In Celtic mythology, the holly was the evergreen twin of the oak.
While the oak was the controller of the light half of the year, the holly controlled the dark, winter months.
It shares another quality with the oak in that it is resistant to lightning, its spikey leaves acting as mini conductors.
It was thus, also associated with the same Celtic and Norse gods of thunder, Taranis and Thor, and was often planted near dwellings to protect folk from lightning strikes.
Druids believed the holly to possess protective qualities, guarding against evil spirits and witchcraft.
It was thought that bringing the leaves inside during the winter months would provide shelter from the cold for the fairy folk, who in return would be kind to those who inhabited the dwelling.
When new Celtic Chieftains were chosen, a wreath of holly was often used as a crown for good luck and new-born babies were bathed in the water from the leaves to protect them from harm.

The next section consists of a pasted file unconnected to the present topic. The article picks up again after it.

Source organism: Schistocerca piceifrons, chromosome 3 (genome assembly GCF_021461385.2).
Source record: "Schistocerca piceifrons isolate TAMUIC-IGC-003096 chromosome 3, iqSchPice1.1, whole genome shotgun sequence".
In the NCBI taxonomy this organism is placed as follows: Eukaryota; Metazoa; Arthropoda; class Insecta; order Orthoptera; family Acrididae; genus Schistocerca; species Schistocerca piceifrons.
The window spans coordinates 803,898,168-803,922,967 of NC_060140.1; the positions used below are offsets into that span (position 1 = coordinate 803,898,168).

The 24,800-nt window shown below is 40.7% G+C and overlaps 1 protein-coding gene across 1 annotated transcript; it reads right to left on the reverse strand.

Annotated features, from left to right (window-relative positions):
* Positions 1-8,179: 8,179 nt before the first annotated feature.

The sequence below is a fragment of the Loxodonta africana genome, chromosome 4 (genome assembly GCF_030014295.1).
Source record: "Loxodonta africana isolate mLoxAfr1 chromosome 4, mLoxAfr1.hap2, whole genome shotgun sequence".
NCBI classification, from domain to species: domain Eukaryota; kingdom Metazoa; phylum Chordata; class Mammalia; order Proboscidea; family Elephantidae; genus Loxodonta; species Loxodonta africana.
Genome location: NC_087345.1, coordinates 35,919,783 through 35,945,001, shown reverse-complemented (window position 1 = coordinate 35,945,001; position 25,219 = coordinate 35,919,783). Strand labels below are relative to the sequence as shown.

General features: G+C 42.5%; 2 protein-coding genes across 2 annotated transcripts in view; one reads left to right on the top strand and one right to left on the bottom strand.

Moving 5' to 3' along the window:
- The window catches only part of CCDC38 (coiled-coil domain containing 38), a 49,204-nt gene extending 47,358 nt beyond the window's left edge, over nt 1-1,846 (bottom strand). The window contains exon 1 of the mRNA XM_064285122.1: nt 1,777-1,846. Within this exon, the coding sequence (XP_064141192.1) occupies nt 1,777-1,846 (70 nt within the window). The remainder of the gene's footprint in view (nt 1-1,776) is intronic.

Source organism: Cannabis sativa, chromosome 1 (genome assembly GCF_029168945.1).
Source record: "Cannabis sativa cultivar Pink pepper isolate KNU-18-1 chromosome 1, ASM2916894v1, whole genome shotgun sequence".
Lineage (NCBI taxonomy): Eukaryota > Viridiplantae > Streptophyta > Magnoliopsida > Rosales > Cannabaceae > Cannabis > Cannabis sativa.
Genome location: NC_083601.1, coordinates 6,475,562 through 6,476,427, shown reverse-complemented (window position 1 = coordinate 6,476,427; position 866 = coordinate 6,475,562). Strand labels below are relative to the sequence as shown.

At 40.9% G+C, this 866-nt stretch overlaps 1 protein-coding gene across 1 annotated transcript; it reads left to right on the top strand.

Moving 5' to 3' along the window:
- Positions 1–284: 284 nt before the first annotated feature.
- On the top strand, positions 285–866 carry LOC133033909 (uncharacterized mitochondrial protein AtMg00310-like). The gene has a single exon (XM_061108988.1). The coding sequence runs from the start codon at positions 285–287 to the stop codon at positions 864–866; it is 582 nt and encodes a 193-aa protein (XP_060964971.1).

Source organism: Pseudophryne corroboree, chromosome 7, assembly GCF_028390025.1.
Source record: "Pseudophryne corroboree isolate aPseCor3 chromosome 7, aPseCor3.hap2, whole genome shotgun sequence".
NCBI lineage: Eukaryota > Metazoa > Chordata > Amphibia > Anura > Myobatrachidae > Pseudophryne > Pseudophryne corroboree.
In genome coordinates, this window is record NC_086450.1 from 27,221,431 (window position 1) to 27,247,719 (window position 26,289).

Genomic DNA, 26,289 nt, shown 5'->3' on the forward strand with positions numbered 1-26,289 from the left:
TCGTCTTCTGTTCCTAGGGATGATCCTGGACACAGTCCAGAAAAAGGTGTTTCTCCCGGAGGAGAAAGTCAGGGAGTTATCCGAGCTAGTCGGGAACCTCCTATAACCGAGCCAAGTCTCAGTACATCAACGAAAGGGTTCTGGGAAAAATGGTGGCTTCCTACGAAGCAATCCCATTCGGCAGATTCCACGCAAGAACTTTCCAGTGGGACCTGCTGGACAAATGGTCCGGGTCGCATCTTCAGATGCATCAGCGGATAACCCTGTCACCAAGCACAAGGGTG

Although taking cuttings was encouraged in this way, due to its protective qualities, it was considered unlucky to cut down a whole tree.
Today holly is perhaps most associated with Christmas, when, following the old traditions, it adorns the houses as part of yule-tide decoration and festivities. However, according to Christian beliefs, holly formed part of the crown of thorns worn at the crucifixion.
It was the blood of Christ that stained the holly berries red and it was the Christians who gave the holly tree its name from the word holy.
Holly berries are poisonous to humans but a good winter food source for birds. The leaves of the holly tree were used to treat colds and fevers largely associated with the winter months.
As a flower remedy holly is said to rid people of jealousy and hatred and open the heart to love.